Feeling Brown- Discovering myself in the US.

I am brown. No, I don’t have fair skin. I’m not very dark either.

No, I ‘m somewhere in the middle. I also have brown eyes and black hair, so common to the traits of brown skin. I am a typical brown…like thousands of them back home.

I was never so aware of my “brown”ness till I left the company of millions of my fellow Browns and came out to mingle in Whites and Blacks. That was when I saw what it was to be fair. Really fair. That was when I realized what it was to be dark. Really dark.

That was when I realized what it was to be in the middle.

I realized I was the product of white skin crossing the Caucasians and the Himalayas a few millennia ago and settling in areas of warm, tropical, almost equatorial climate. My skin is the result of a respectful contract between white skin and melanin, each promising the other to help retain its characteristics.

That’s why hot sun doesn’t really bother me, even on dusty afternoons, as I wait under the broken hood of the bus stop. And I can wear almost any blush.

Very accommodating. Accepting. Steeped into moderation. My skin tells me a lot about what it can do. What it did.

Ruled. Served. Fought. Submitted. Won. Lost. It never met extremes, though. It just…did everything its colleagues did, only with the traits peculiar to itself.

…I pass by a mirror and catch a glimpse of my brown skin. I smile at the thought of the ‘cool’ tanning saloons here– my recent and surprising discovery. And I smile again at the thought of the zillions of fairness cream brands which rage as cosmetic fires.

I am definitely saving some money.

And even though saving money means a lot (oh I’m so broke nowadays) it doesn’t mean everything.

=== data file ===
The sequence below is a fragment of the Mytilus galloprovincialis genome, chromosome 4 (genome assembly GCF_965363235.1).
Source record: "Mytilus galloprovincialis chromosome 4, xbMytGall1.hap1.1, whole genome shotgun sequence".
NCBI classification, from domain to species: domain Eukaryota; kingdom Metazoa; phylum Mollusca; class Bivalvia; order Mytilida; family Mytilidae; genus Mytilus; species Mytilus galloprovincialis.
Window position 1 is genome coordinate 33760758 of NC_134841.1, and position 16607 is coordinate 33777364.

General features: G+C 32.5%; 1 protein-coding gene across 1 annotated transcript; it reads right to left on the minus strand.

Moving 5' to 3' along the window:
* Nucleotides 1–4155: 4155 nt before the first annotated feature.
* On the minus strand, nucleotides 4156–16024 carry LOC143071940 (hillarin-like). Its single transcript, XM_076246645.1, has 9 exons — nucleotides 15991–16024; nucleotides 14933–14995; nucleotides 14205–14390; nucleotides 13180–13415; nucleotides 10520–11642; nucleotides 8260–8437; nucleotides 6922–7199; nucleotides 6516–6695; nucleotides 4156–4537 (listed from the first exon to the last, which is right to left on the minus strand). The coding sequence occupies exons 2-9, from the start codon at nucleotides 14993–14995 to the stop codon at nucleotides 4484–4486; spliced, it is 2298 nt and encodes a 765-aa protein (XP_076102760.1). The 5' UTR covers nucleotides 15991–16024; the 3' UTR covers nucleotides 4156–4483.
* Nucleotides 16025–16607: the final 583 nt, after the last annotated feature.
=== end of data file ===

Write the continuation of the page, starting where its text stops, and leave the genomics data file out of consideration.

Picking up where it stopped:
It doesn’t quite explain why I think of elegant, sweeping wheat fields when I see my colour. It doesn’t explain why I think of the coziness of the Earth, or the mild, fulfilling smell of the soil after the first showers. It is utterly incapable of stating why brown is so comforting and appealing to me (apart from the fact that it is the colour of chocolate, of course).

I feel brown.

It penetrates through my skin, into my soul and my consciousness. It reminds me of balance, accommodation and the “middle” path. Brown seeps into my actions. That’s why I can be exceedingly ambitious, but never cruel. I can serve but not surrender. I can win and get away without succumbing to a superiority complex. I can take a downfall and still retain my pride and self-respect.

The colour brown defines not only my race but also alternatives. It has shown, time and again, that there are better ways to write history. It was a Brown who had to fight just one war to grace an empire built on peace. It was a Brown who worshipped secularism in the midst of fanatic theocrats. It was a Brown who fought ‘peacefully’ against his imperial oppressors because he wanted them to depart as friends.

And far back in the ancient times, when the rest of the world was still in a cradle, it was a Brown who stood up to foster its growth based on principles of conscientious duty and practical approach.

Being Brown means shouldering a lot of duties towards mankind, duties handed over by history and culture. Being Brown also means consciously following the path of acceptance and moderation.

Feeling Brown…is something inculcated within the sub-consciousness. It happens. It just happens. Sweeping wheat ears, the rustic feeling of the Earth, and the captivating fragrance of soil blossoming in the arms of the love-struck showers quite easily remind me of my “light chocolate-ish” essence.

I always felt it so naturally. I still do. And, I guess, I always will. There is some unknown gratification in it.

Being Brown is pride. Feeling Brown is precious.




October 2007


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